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Year : 2021  |  Volume : 6  |  Issue : 1  |  Page : 25-27

Surgical management of inverted impacted incisor in 10 year old patient: A case report

Department of Pedodontics and Preventive Dentistry, Himachal Dental College, Sundernagar, Himachal Pradesh, India

Date of Submission03-Dec-2020
Date of Acceptance25-Sep-2021
Date of Web Publication11-Jan-2022

Correspondence Address:
Vinay Thakur
Department of Pedodontics and Preventive Dentistry, Himachal Dental College, Sundernagar, Himachal Pradesh
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Source of Support: None, Conflict of Interest: None

DOI: 10.4103/ijpr.ijpr_45_20

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The most damaging sequelae of traumatic injuries to primary teeth are their effect on unerupted developing permanent dentition. Any injury to teeth of young child can have serious and long term consequences. Among the many malformations, dilaceration is particularly important as it requires a multidisciplinary approach. This case report reviews the restorative treatment proposed to reestablish the esthetics and function of the affected tooth of crown dilaceration in permanent maxillary incisor after trauma to their primary predecessors.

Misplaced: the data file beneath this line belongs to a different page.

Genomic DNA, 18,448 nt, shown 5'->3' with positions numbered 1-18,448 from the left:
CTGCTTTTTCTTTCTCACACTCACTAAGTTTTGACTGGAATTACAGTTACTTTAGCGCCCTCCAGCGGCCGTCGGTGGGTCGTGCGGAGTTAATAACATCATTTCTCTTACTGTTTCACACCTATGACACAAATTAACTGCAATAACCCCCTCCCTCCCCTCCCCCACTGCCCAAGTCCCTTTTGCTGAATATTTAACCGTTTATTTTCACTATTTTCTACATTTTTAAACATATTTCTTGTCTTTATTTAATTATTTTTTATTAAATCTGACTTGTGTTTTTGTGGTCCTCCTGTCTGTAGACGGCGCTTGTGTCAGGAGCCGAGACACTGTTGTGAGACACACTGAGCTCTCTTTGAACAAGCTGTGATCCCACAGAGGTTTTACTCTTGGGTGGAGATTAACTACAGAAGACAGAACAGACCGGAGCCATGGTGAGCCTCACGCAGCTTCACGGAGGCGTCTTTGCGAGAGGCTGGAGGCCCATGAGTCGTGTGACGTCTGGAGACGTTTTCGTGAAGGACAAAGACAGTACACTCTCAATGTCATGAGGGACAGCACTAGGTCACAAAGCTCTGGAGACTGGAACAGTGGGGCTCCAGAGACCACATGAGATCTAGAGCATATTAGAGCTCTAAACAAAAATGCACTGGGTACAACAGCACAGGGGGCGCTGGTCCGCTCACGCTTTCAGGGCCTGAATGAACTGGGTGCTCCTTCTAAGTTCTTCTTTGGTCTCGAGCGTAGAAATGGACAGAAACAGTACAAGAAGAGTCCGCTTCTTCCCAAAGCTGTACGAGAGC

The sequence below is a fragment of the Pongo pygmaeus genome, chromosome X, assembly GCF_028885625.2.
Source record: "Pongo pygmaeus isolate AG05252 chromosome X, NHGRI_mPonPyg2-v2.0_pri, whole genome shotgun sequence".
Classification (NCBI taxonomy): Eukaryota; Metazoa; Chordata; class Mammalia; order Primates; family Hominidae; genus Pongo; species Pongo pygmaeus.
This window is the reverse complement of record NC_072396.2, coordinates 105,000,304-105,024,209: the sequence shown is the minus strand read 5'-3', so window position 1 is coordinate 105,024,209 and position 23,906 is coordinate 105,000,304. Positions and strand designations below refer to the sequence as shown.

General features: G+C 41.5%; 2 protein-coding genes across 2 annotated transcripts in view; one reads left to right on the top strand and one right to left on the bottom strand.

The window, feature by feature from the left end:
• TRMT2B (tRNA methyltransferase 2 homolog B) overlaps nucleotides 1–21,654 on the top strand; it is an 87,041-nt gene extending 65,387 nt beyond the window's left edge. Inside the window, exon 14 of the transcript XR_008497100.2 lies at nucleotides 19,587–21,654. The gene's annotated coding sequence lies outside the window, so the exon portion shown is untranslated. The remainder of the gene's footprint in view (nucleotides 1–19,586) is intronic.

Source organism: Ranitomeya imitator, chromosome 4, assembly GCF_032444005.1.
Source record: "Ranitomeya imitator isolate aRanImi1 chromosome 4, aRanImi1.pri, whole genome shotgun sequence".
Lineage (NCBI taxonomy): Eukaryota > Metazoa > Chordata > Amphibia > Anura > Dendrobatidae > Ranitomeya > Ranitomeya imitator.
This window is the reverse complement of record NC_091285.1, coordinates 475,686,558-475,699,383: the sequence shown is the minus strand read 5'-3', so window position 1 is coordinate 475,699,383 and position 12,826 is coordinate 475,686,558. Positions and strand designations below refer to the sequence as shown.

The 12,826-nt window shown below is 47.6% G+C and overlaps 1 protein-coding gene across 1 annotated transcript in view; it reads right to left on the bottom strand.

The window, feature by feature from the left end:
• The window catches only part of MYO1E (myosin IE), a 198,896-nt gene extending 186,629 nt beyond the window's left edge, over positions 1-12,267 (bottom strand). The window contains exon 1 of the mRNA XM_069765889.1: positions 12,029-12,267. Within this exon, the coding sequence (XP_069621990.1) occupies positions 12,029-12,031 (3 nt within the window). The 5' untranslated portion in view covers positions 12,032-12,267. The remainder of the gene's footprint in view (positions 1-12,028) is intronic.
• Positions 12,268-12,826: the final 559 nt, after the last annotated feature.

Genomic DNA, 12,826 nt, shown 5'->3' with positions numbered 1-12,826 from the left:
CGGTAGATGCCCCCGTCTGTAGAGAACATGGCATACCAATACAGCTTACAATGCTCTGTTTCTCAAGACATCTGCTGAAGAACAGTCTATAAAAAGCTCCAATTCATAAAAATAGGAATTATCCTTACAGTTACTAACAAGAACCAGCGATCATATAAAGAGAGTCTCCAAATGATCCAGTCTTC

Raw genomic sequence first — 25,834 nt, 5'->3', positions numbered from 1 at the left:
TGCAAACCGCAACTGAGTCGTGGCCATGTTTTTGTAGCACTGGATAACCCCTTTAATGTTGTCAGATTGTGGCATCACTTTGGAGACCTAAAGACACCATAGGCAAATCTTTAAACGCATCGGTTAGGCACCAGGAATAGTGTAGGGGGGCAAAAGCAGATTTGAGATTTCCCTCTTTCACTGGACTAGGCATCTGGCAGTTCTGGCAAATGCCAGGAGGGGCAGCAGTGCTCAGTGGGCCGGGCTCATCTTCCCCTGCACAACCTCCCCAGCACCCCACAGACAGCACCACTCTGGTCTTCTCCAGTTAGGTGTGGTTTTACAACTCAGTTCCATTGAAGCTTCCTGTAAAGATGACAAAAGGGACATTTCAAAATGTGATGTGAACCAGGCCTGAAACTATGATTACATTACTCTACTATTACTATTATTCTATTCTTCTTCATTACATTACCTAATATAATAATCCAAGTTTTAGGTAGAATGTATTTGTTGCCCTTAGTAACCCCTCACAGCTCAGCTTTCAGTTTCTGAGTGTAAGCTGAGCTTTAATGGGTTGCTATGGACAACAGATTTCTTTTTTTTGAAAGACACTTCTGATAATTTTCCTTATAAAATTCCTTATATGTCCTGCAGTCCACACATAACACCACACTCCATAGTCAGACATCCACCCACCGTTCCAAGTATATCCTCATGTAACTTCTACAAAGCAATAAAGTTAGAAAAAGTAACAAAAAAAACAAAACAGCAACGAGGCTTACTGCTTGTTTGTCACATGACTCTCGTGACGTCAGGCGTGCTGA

Keywords: Dilaceration, trauma, intrusion, impacted incisor

How to cite this article:
Thakur V, Gupta R, Sama S. Surgical management of inverted impacted incisor in 10 year old patient: A case report. Int J Pedod Rehabil 2021;6:25-7

How to cite this URL:
Thakur V, Gupta R, Sama S. Surgical management of inverted impacted incisor in 10 year old patient: A case report. Int J Pedod Rehabil [serial online] 2021 [cited 2023 Nov 28];6:25-7. Available from: https://www.ijpedor.org/text.asp?2021/6/1/25/335497

  Introduction Top

Traumatic injury to primary teeth occurs with high frequency during the initial growth period as motor co-ordination is not well-developed. Studies have shown that approximately 30% of all children under the age of 7 years experience injuries to ≥1 of their primary incisors which mainly occur between the ages of 1 and 3 years.[1] Thus, the child is exposed to traumatic episodes, which depends on the energy of the impact leading to various pathologic changes and damage to the permanent tooth may also be inflicted due to close proximity of the primary tooth root to its developing permanent successor.